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Old 11-08-2020, 10:00   #16
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Re: Stuck bolts - newb needs help

Lots of ideas and cautions, which is great. I have one riser off - it was the one which felt hot while running, and its badly corroded - strangely the dash temp gauge never rose? I used penetrating oil, tapped the wrench to tighten and to loosen in sequence with patience and finally got some small movements.


Am I understanding the comments properly that its mainly the head of the nut which bonds with the riser, and less the actual male/female threads?

Do you think the overheating of the riser compounded the bonding issue, or was it just age/corrosion (hoping it did and so other risers will be easier to take off).
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Old 11-08-2020, 10:19   #17
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Re: Stuck bolts - newb needs help

Great news.

The internal raw water passage corrosion was the reason the part felt hot. A quick / easy test is to verify it is possible to continuously hand hold the exhaust while the engine is running.

My salt water engine would destroy OEM Mercruiser exhaust parts every 3-5 years until I redesigned the exhaust. Now it looks like these parts will last the life of the engine.

Assuming the manifold is also raw water cooled, then those raw water passages also suffer from that problem.

The threads are typically the part making removal difficult, from corrosion over time.

When the manifold is off it is then possible to perform a visual inspection of the exhaust valves and port for corrosion, to determine if head work is required.
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Old 11-08-2020, 10:23   #18
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Re: Stuck bolts - newb needs help

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Originally Posted by wingless View Post
...Unless replacing the damaged cylinder heads is part of the plan this is also a really bad idea...
Are not the exhaust risers bolted to the exhaust manifolds on the 454 Magnum, not the heads?

And, yes, I have successfully drilled out broken bolts without damaging the aluminum exhaust manifold.

To the OP, good work, keep it up.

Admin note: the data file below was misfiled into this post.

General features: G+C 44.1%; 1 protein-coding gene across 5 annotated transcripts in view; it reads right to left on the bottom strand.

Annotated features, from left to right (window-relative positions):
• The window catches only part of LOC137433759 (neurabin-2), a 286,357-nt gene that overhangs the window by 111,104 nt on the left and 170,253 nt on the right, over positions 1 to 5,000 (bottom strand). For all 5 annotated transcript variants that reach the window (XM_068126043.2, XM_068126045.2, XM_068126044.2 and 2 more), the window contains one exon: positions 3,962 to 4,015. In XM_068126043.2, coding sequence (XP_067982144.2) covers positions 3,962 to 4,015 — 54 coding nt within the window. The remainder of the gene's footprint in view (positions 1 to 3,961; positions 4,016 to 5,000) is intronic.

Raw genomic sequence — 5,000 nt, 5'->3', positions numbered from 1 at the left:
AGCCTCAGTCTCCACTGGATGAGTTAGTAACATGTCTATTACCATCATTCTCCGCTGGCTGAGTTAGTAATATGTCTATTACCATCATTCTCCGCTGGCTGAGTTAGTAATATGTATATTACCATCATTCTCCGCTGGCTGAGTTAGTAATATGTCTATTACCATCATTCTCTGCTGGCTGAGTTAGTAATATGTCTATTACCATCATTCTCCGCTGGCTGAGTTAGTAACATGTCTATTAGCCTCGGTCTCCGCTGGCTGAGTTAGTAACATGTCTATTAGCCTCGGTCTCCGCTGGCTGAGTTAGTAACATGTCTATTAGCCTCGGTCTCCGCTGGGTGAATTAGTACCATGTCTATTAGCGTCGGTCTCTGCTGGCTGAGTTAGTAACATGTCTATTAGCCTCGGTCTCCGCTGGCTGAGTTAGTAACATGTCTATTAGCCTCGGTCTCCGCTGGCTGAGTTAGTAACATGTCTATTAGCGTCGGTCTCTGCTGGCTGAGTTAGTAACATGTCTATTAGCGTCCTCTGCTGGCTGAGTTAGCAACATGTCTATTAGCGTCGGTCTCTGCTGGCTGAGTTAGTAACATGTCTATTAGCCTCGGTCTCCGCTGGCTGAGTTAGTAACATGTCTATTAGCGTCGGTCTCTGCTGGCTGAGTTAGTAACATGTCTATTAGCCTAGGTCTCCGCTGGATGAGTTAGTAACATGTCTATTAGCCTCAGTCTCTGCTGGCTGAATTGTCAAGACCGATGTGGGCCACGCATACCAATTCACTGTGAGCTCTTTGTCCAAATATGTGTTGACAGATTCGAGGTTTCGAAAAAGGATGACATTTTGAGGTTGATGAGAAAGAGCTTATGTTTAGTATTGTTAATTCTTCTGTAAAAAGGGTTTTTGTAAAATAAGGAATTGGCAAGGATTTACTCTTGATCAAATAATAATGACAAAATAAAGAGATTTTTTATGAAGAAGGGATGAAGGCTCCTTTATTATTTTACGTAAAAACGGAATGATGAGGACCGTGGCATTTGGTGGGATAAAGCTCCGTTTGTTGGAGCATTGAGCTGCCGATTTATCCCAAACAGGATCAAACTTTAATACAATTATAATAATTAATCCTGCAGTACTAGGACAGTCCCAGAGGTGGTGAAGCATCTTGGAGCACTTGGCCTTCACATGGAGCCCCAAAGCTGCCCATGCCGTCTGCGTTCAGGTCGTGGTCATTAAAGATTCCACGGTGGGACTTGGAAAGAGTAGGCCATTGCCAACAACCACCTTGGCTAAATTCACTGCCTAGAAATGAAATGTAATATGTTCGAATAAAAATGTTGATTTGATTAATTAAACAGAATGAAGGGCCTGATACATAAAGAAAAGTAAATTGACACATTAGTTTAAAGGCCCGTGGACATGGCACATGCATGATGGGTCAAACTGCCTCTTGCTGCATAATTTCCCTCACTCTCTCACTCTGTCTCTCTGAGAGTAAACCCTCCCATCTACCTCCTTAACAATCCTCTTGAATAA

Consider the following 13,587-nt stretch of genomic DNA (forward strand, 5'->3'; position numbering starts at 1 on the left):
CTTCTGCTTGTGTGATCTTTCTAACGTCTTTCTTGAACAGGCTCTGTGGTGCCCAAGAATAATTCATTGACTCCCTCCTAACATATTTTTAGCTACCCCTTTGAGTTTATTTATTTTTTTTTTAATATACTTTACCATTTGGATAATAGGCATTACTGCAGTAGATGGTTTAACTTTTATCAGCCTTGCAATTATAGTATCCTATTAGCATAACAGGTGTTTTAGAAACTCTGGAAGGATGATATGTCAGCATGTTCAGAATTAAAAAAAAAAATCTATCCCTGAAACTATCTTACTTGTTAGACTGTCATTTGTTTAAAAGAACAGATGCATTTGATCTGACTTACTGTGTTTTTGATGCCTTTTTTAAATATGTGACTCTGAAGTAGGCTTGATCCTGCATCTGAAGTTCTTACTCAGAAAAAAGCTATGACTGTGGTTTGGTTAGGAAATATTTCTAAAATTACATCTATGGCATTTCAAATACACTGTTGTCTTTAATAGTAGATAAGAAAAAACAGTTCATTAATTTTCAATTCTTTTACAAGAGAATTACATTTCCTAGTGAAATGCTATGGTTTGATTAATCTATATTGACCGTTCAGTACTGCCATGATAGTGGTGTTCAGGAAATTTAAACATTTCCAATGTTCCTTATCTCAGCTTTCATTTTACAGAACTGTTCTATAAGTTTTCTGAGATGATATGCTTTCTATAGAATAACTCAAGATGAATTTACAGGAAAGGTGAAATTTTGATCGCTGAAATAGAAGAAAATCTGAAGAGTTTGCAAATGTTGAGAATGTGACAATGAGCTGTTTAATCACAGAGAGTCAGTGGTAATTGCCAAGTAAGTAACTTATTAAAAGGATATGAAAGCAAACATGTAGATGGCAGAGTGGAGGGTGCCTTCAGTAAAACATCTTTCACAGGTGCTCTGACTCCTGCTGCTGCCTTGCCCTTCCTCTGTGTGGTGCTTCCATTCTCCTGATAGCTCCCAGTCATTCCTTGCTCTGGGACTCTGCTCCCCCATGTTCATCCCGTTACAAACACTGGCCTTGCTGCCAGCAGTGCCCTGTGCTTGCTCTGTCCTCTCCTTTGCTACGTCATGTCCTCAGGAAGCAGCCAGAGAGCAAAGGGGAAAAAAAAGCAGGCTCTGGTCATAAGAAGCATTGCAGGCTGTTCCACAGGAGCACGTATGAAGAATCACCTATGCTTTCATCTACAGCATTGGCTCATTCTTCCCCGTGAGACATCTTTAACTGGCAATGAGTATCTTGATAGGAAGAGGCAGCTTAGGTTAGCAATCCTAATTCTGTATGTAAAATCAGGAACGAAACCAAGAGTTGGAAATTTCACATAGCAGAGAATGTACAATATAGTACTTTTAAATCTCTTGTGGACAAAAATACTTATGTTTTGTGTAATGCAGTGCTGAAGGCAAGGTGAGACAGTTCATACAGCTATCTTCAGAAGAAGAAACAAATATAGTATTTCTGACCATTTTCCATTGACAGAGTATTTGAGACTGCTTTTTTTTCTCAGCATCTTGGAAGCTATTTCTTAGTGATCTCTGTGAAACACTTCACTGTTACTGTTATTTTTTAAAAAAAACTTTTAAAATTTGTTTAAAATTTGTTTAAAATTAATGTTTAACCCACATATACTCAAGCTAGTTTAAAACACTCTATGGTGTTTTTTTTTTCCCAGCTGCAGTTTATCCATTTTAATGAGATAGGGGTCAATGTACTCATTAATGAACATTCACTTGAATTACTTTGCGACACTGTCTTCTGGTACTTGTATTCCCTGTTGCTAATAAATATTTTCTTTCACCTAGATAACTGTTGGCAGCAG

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Old 11-08-2020, 10:31   #19
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Re: Stuck bolts - newb needs help

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Originally Posted by wingless View Post
Here is an image of the exhaust manifold on a 4.3L Mercruiser showing the distance between the accessible head and the manifold surface having the threads. It looks to be about 3" away from the exposed head, uphill from the head when in normal orientation.


Seems like that is not the type of motor or the type of exhaust manifold, or the type of riser, but good advice I guess.
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Old 11-08-2020, 11:04   #20
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Re: Stuck bolts - newb needs help

Heat with propane torch until bright red, let cool for 15 minutes, tap with ballpeen hammer for 2 minutes, Spray w/ PB blaster. Repeat, Repeat. Put socket wrench and try to tighten. Repeat heat, hammer & Blaster. Use socket wrench, try to tighten then try to loosen. If it starts to budge, repeat as needed until you get a good full turn
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Old 11-08-2020, 17:57   #21
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Re: Stuck bolts - newb needs help

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Boy I'm not sure. This is mostly a sailboat forum, but many here have had powerboats with those risers. The bolts on those arent that big, so I too would worry about too much force. Hammer shocking is done often on various things and can help.
What often works is an air wrench/air hammer. The rattling shocks from that will often loosen up bolts like that where a wrench wont. You can rent one if you have access to a compressor. They are adjustable for force.

They have electric ones now days but I dont know if they are any good.
Air impact wrench is very good, try going both ways... loosening and tightening. Electric impact wrench is very good,
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Old 11-08-2020, 19:57   #22
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Re: Stuck bolts - newb needs help

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Originally Posted by TorronnaPwr View Post
New to working on engines but decided to replace risers and manifolds on my 18 yr old mercruiser alpha one's because one was hot to the touch, unlike the other three. Have had boat 3 yrs but i don't think they have ever been changed although i am in lake water.
The riser bolts won't budge, and are too tight to get penetrating oil in. I'm afraid if i extend socket wrench for more leverage i could snap bolt head off.
I've heard of "shocking" the bolt with a hammer blow but don't know if this is safe to do. Also heard of heating the area - is this a good idea and if so what would be the best way to do it?
Any other ideas would be great

Key things to understand: